Laboratory findings

Hydroxybutyrate, blood glucose, urinary AcAc concentration, and blood gas analysis results of DK and DKA patients on admission are reported on Table 1. Blood gas analysis was performed upon initial evaluation for all DKA dogs (Table 1). All dogs had decreased serum HCO3- concentration (100%) and increased AG (100%), while 90% had decreased serum pH, and 90% had decreased pCO2.

All patients (100%) were hyperglycaemic and hyponatremic upon initial evaluation, 70% had a normal potassium concentration and 60% were hypochloremic. Calculated serum osmolality was increased in 60% of dogs. Urinalysis was performed in 100% DKA dogs (Table 2). All dogs had glucosuria (100%), 80% had ketonuria at the time of diagnosis and 20% had negative ketonuria upon diagnosis.

In all DKA patients, 3-HB was measured in capillary and venous blood samples with the ketone sensor and in venous blood samples with the reference method. All (100%) patients had 3-HB values ≥0.5 mmol/L in all three substrates. The median capillary 3-HB value was 4.8 mmol/L (range 0.6~6.5 mmol/L) (Table 1).

Evaluation of the accuracy of the ketone sensor to diagnose DKA

The ketone sensor was evaluated in patients with DK or DKA within 81 paired measurements of capillary 3-HB, venous 3-HB, and laboratory 3-HB. The DKA group had significantly higher capillary 3-HB values than the DK group (p = 0.0017).

A good direct correlation between capillary 3-HB and laboratory 3-HB (p < 0.0001, r = 0.80), as well as between venous 3-HB and laboratory 3-HB (p < 0.0001, r = 0.94) was found (Fig. 1). For Bland-Altman analysis, mean differences (mean ± SD, 95% limits of agreement) between venous 3-HB and laboratory 3-HB were -0.11 ± 0.5 mmol/L (-0.88 to 1.11), while they were -0.04 ± 0.69 mmol/L (-1.39 to 1.31) between capillary 3-HB and laboratory 3-HB (Fig. 1).

Based on evaluation of the ROC curve, the AUC of capillary 3-HB was 0.90 (95% confidence interval 0.70 to 0.98), while urinary AcAc was 0.78 (95% confidence interval 0.53 to 0.93). Comparison of the ROC curves for the two tests did not reveal a significant difference between the AUCs (Fig. 2). The results indicate that a cut-off value of capillary 3-HB >3.8 mmol/L had 70% and 92% sensitivity and specificity (positive likelihood ratio (LR+) 9.8 and LR - 0.32) for diagnosis of DKA, respectively. A cut-off value of capillary 3-HB <0.5 mmol/L had 100% and 64% sensitivity and specificity (LR+ 2.80 and LR- 0.00) to exclude DKA, respectively. A value of urinary AcAc >1+ suggests a DKA with 60% and 89% sensitivity and specificity (LR+ 5.40, LR- 0.45), respectively (Table 3).

Assessment of potential use of capillary 3-HB to monitor the treatment of DKA

The use of capillary 3-HB to monitor DKA was assessed by correlating simultaneous measurements of capillary 3-HB with capillary blood glucose, acidosis markers and urinary AcAc.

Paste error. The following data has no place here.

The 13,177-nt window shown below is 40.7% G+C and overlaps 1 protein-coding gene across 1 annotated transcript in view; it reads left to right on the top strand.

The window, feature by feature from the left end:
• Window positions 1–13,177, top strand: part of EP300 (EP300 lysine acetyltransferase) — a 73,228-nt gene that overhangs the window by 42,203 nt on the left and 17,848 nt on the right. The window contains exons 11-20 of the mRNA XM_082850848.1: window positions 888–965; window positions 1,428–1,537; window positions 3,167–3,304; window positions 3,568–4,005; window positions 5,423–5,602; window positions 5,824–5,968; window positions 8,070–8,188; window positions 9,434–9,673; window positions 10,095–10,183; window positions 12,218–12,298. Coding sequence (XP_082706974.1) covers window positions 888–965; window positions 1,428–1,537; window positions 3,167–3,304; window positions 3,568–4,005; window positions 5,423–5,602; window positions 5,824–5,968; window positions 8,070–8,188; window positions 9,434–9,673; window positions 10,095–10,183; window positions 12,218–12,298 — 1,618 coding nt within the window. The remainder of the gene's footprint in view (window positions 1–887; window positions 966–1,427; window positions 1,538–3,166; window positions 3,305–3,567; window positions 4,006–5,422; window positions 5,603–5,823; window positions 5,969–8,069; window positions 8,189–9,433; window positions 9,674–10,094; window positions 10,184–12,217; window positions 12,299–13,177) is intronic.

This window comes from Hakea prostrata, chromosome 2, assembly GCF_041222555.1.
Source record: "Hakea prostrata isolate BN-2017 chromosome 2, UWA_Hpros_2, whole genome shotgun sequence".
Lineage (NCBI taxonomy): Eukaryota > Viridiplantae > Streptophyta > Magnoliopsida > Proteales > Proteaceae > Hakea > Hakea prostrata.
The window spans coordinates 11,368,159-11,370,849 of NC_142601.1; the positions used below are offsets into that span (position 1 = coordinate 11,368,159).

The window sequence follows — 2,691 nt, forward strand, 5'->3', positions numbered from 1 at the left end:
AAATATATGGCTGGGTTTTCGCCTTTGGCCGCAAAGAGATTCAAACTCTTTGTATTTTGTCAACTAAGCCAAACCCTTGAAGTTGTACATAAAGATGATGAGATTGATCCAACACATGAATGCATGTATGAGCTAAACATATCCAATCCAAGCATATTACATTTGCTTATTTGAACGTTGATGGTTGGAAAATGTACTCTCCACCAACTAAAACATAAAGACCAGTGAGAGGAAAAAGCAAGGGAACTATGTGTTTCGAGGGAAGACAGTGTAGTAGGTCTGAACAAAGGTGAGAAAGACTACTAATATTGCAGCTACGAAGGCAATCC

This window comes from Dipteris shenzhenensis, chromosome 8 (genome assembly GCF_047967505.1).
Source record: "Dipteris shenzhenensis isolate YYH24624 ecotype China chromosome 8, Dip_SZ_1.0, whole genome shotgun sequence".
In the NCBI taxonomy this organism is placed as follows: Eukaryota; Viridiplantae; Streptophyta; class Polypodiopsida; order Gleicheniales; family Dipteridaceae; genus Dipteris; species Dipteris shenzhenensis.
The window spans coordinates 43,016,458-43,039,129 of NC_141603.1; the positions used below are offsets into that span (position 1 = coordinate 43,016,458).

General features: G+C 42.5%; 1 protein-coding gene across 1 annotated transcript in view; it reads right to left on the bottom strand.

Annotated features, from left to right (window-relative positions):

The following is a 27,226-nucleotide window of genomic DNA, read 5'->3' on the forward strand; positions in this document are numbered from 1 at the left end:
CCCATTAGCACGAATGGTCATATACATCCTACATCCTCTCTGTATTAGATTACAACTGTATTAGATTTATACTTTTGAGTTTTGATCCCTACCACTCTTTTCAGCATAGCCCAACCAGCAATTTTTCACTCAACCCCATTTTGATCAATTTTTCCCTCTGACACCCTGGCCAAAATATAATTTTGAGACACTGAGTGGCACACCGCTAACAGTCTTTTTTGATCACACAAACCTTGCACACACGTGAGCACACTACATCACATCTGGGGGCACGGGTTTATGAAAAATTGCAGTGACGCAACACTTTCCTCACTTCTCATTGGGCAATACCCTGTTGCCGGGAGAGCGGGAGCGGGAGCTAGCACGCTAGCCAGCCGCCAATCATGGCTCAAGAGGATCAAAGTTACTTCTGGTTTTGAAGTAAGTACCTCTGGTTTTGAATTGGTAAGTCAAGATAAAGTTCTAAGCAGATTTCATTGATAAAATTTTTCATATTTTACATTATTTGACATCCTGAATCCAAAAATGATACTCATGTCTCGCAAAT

Spearman correlation revealed a significant positive correlation between capillary 3-HB and urinary AcAc (p < 0.0001, r = 0.78), capillary 3-HB and AG (p = 0.036, r = 0.32), and urinary AcAc and AG (p = 0.006, r = 0.47). A negative correlation was found between capillary 3-HB and pH (p = 0.033, r = -0.30), capillary 3-HB and HCO3- concentration (p = 0.014, r = -0.34), and capillary 3-HB and pCO2 (p = 0.017, r = -0.33). Non-significant correlations (p > 0.05) were found between urinary AcAc and pH, HCO3- concentration, pCO2 and blood glucose concentration, blood glucose concentration and capillary 3-HB, pH, AG, HCO3- concentration and pCO2. Spearman correlation results are shown in Table 4.


Discussion

Diabetic ketoacidosis is an acute complication of DM, and prompt diagnosis of this disease allows better outcome [15]. Diagnosis is based on the detection of hyperglycaemia, metabolic acidosis, and ketonemia or ketonuria. Proposed methods to detect the increase of ketone bodies include 3-HB measurement with laboratory methods [7], which is not practical in emergency settings, the determination of urinary or plasma AcAc with dip stick methods [3,31,32], and the detection of 3-HB using a hand-held ketone sensor [6,14,29]. The detection of urinary AcAc is the most commonly used method, but many studies have demonstrated that this test is associated with a considerable risk of false-positive and false-negative results [3,31,32]. Based on the severity of the disease, a false positive result is less dangerous because the disease can then be excluded by the blood gas analysis. Conversely, a false negative result may result in underestimation of the patient's ketotic state and consequent misdiagnosis of the DKA. Based on a study conducted by Zeugswetter and Pagiz [32], the determination of plasma ketones by the dipstick test appears to have a greater sensitivity than the urinary ketone test and therefore to be a useful tool to rule out DKA. Both tests only detect the presence of AcAc in urine or plasma samples and not the presence of 3-HB; furthermore, the measurement of plasma ketones by the dipstick test is associated with false positive results [3,32].